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August, 2000

from the Lake Villa - Lindenhurst Review 31 August 2000
Property owners angry about forced annexation
Lindenhurst, in a surprise legal maneuver, forcefully annexed more than 80 acres of land into the village at its Monday night Village Board meeting, leaving some long-time area landowners feeling angry and betrayed. Several parcel owners said they had no inkling of the village's move until they were notified on Tuesday by The Review.
The urgent need for annexing the four separate parcels said village officials, is to preserve the integrity of the Route 45 commercial corridor and block any encroachment by neighboring municipalities, such as Old Mill Creek. The anchor in the corridor is the just approved Jewel-Osco office park at the southwest corner of Sand Lake Road and Route 45.
"Lindenhurst does what they want, when they want and how they want," Bernie Webber angrily told The Review. "When they annexed Cross Creek, we (adjacent property owners) were supposed to get a registered letter about what was going on, but I didn't and my name's on the (village comprehensive plan) map."
The Webbers, who along with other Bonner family members own about 50 acres of the annexed property along the west side of Route 45, have a house and outbuilding and rent the acreage out for farming. They have lived there 16 years and like being county residents.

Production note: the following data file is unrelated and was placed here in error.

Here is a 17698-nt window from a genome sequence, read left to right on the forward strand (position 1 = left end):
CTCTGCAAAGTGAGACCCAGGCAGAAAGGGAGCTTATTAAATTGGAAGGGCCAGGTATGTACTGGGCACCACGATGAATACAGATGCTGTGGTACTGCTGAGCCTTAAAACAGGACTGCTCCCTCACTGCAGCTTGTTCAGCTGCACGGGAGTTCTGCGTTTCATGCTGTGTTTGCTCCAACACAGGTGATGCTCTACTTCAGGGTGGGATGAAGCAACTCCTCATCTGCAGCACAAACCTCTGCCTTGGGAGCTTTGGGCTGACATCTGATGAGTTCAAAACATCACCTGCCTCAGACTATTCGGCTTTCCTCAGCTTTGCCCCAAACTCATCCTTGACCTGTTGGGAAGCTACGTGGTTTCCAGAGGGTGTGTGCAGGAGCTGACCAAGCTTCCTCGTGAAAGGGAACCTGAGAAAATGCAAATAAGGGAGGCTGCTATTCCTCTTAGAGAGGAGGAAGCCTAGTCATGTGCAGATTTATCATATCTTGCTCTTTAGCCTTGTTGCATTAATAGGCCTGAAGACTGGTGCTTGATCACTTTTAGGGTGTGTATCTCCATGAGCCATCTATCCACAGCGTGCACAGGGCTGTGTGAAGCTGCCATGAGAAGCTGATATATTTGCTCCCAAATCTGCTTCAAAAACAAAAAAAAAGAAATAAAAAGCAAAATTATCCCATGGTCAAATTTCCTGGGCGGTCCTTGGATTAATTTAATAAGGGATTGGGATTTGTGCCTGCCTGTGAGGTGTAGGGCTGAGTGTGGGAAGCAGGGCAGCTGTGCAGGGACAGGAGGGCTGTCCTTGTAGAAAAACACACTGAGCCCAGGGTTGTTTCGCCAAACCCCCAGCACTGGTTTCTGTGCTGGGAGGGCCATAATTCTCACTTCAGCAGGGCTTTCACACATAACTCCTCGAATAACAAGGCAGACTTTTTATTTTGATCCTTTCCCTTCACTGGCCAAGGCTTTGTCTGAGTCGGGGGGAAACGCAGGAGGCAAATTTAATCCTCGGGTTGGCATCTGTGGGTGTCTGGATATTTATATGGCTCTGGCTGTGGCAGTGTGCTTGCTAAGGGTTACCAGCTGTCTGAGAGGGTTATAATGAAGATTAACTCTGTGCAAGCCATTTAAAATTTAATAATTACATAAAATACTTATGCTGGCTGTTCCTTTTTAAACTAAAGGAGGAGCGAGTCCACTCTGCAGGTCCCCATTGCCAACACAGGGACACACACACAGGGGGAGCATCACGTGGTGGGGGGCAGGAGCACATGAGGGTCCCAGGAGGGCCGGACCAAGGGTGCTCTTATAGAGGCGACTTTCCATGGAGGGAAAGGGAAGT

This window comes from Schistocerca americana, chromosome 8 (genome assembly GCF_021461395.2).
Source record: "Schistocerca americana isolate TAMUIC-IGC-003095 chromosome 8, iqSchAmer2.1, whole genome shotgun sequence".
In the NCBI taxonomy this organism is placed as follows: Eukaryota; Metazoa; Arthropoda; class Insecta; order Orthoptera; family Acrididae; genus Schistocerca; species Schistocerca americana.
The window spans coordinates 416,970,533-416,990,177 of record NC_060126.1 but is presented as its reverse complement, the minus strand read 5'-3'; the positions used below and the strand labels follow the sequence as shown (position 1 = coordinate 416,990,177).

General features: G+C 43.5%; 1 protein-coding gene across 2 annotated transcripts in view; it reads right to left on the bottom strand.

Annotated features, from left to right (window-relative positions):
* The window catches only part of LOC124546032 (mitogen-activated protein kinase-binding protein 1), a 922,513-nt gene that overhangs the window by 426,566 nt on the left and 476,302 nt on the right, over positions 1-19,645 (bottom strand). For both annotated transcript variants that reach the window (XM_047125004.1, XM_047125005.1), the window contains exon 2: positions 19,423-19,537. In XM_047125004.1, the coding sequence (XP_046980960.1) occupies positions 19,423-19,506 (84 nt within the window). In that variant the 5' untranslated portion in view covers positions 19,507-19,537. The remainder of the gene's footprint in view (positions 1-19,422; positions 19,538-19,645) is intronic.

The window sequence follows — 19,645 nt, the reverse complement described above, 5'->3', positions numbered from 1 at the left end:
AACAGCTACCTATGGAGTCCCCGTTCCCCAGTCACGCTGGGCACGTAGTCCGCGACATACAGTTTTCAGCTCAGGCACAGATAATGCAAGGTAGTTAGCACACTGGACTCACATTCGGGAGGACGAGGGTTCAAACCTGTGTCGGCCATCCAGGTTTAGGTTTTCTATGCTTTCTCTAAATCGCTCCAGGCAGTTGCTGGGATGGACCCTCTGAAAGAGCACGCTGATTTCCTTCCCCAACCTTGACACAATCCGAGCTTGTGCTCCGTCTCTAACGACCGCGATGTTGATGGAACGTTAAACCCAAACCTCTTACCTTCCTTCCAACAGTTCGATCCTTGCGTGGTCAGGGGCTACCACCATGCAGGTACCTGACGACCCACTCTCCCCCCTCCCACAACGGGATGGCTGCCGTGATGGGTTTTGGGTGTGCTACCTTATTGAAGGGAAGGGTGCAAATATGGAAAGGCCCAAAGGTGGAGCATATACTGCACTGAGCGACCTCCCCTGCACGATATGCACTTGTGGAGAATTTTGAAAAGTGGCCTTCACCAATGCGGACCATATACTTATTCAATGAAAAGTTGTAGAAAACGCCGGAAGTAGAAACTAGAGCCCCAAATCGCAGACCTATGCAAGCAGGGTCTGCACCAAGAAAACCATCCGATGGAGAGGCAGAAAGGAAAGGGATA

Jane Webber, Bernie's wife, said "I would think that we had a right to voice our opinion and at least have a say so about it."
Nita Bonner, whose late husband, Roy, was born on the property and lived there 83 years, was angered that she and others didn't receive registered letters informing them of the annexation.
"The first thing they're going to do is raise taxes," she said, noting her taxes are already high.
Baumunk said the Bonner taxes would go up, but not drastically. He said that adding in the village's share would make someone paying about $10,000 in Lake County taxes, typical of large, undeveloped farm tracts, would mean an added $600 or so.
Baumunk, who was raised on a working farm, said he's not insensitive to farm people's control of property that's been in their family for generations. "It was a very, very hard thing to do," he said.
Registered letters to the owners were to go out this week, explaining the move and its ramifications, Baumunk said. Bernie Webber said he intends to pursue legal action against the village.
Lindenhurst officials did not deny the basic strategy of forced annexations — that quick action was used to annex the properties before the parcel owners could attempt to block it. And that legal requirements in the state statutes don't require property owners to be notified directly prior to the act.
Mayor Paul Baumunk prefaced what he called the very painful decision of forced annexation at the board meeting, saying "that there comes a time when you have to make very tough decisions, based on what is best for future generations of residents.